Deakin Uni to offload AHRI

DEAKIN UNIVERSITY will hand the Australian Human Resources Institute (AHRI) back to its members in a few months, according to Jo Mithen, executive director of the Institute

DEAKIN UNIVERSITY will hand the Australian Human Resources Institute (AHRI) back to its members in a few months, according to Jo Mithen, executive director of the Institute.

“We’ve been working on this issue for five years … I’m happy to be able to report that will in fact take place in the next few months,” she said in an interview with Human Resources magazine.

Deakin purchased AHRI in early 2000 shortly after the Institute went into voluntary administration, but agreed it would offer AHRI back to its members after five years as long as three conditions were met – one of those being that members actually wanted the Institute back.

While AHRI hasn’t gone to a member vote to ascertain whether or not this is the case, Mithen said, “we’ve made assumptions about that, and any concerns about that particular issue have already been resolved with elected officials.

“Deakin is simply going to hand it back to the members, and we’re putting things in place to ensure that it will continue to be managed professionally.”

Since AHRI was bought by Deakin in 2000, Mithen said the Institute has been managed as a wholly owned, not for profit subsidiary of the University.

“We don’t turn a profit and we don’t return a dividend to the University, but we are financially independent from the University and wholly self-sustaining,”Mithen said.

“There is an unfortunate misconception out there that Deakin bought AHRI to make money, and that has certainly not been the case.”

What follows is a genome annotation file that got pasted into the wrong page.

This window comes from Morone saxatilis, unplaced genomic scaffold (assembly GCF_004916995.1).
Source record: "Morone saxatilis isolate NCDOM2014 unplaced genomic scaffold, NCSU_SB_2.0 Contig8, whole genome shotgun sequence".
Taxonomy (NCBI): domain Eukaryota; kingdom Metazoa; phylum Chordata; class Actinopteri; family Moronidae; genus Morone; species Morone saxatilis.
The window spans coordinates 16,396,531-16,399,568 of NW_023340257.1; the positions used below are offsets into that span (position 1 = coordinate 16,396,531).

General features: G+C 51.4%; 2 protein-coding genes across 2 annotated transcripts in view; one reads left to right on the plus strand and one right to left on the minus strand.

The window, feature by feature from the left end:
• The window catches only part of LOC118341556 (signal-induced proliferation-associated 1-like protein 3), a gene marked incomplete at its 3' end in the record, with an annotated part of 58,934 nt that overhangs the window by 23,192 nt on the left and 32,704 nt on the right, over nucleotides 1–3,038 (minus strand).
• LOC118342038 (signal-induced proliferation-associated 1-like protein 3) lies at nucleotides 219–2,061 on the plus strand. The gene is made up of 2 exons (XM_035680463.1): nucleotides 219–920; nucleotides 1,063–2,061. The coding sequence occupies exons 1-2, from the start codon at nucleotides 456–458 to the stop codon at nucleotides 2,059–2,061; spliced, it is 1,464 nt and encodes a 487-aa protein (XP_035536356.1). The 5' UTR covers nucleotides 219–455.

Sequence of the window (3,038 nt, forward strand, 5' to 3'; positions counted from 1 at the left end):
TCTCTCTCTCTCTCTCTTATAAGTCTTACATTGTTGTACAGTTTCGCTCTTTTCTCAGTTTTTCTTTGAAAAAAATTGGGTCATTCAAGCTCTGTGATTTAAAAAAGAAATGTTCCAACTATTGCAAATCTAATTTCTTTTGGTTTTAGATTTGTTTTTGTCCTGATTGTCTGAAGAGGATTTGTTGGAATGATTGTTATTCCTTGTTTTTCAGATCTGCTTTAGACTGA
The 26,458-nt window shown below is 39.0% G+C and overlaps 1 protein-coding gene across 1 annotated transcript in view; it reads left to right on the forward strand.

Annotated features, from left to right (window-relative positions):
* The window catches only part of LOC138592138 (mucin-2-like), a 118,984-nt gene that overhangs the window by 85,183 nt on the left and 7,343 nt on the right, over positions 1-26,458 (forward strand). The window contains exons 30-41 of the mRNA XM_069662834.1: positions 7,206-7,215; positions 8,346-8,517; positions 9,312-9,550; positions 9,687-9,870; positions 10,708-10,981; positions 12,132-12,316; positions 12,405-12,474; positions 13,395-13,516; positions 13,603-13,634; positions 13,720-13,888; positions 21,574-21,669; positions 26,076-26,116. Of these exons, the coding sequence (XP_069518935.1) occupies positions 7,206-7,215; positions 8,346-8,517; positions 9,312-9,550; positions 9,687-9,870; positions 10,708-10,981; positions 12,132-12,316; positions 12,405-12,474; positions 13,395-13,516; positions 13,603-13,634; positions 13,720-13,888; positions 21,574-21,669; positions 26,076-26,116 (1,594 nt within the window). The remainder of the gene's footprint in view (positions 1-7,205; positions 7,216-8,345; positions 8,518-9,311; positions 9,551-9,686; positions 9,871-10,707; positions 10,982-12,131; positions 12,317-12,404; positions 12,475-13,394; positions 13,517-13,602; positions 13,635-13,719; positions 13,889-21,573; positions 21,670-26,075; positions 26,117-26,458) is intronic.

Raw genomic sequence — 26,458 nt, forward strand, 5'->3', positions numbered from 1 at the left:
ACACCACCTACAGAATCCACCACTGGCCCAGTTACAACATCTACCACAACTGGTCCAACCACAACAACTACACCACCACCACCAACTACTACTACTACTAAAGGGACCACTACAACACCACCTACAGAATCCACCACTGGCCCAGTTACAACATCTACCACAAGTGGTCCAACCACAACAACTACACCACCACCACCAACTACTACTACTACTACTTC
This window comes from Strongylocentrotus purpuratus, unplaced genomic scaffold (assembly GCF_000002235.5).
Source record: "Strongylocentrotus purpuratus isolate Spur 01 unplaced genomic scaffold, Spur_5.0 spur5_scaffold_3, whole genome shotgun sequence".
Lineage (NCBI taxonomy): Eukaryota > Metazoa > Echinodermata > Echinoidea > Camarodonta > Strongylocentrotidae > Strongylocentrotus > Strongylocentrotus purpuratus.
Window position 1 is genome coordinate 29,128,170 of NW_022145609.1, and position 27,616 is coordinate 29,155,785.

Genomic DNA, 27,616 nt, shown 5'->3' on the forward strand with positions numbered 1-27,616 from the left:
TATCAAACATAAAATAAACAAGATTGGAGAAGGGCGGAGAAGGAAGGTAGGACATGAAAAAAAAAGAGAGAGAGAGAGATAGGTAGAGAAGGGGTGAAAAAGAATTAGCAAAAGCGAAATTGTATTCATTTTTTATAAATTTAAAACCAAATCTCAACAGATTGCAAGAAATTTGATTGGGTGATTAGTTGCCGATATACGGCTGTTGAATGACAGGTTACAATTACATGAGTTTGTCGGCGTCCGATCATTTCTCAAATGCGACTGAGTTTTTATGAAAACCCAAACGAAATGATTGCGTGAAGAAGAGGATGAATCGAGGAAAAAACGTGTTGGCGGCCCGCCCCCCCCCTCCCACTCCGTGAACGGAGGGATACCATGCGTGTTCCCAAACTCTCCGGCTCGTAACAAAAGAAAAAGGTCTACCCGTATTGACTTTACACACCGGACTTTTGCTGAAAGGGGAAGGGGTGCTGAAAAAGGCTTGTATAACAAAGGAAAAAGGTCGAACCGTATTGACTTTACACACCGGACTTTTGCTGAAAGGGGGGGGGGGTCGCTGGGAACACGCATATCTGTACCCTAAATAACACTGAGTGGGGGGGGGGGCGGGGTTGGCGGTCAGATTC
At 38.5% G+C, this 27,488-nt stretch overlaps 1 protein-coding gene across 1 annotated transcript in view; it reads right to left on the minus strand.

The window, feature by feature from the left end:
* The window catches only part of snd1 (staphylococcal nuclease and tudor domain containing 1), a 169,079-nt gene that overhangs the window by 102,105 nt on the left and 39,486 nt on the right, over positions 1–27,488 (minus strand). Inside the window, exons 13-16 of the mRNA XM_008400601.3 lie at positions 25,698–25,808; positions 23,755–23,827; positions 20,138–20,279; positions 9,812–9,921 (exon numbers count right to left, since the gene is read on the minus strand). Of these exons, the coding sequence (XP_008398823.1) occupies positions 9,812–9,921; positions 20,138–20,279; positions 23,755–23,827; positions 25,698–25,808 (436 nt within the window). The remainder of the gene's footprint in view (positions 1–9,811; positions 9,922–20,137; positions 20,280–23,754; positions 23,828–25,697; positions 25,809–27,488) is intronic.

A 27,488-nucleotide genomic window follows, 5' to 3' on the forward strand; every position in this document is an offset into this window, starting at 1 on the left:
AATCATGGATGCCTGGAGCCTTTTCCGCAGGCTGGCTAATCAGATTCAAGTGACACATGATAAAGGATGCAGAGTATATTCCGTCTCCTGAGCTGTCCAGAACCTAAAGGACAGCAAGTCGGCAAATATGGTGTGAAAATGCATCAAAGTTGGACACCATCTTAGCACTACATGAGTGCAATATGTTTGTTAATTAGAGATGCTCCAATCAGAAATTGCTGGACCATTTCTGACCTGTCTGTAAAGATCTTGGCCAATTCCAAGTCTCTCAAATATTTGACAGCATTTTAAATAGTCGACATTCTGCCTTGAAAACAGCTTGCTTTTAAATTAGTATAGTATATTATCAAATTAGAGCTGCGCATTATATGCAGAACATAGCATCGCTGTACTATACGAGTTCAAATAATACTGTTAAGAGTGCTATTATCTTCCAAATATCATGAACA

However, in a dispute between the National Tertiary Education Industry Union and AHRI, heard before the Australian Industrial Relations Commission (AIRC) in late 2003, AHRI acknowledged it made annual payments to repay the initial investment made by Deakin, while any surpluses generated by the Institute were given back to the University.

There have also been concerns among HR professionals about potential conflicts of interest, given the purpose of AHRI and Deakin’s provision of HR related courses.

Deakin acquired the rights to AHRI’s educational programs when it purchased the Institute in 2000, and the University plays a significant role in delivering the programs through AHRI – some of which “provide a pathway”into postgraduate studies at Deakin.

In the dispute between the National Tertiary Education Industry Union and AHRI, the AIRC also noted the graduate diploma advertised by AHRI is owned and operated by Deakin – which provided AHRI with a marketing allowance for promoting the pathway between the professional diploma and the graduate diploma.

In 2000, Robert Thomason, AHRI’s former executive director, said that when Deakin began discussions with AHRI, “we felt it was untenable in the Australian environment for an organisation like AHRI to be held in private hands indefinitely.

“To this end, we believe that it was possible to take control of AHRI for a short period of time to restructure the organisation, strengthen the organisation and then to hand back the organisation to the members,” he said.

Click here to see the features on AHRIs continuing credibility gap and AHRIs response.

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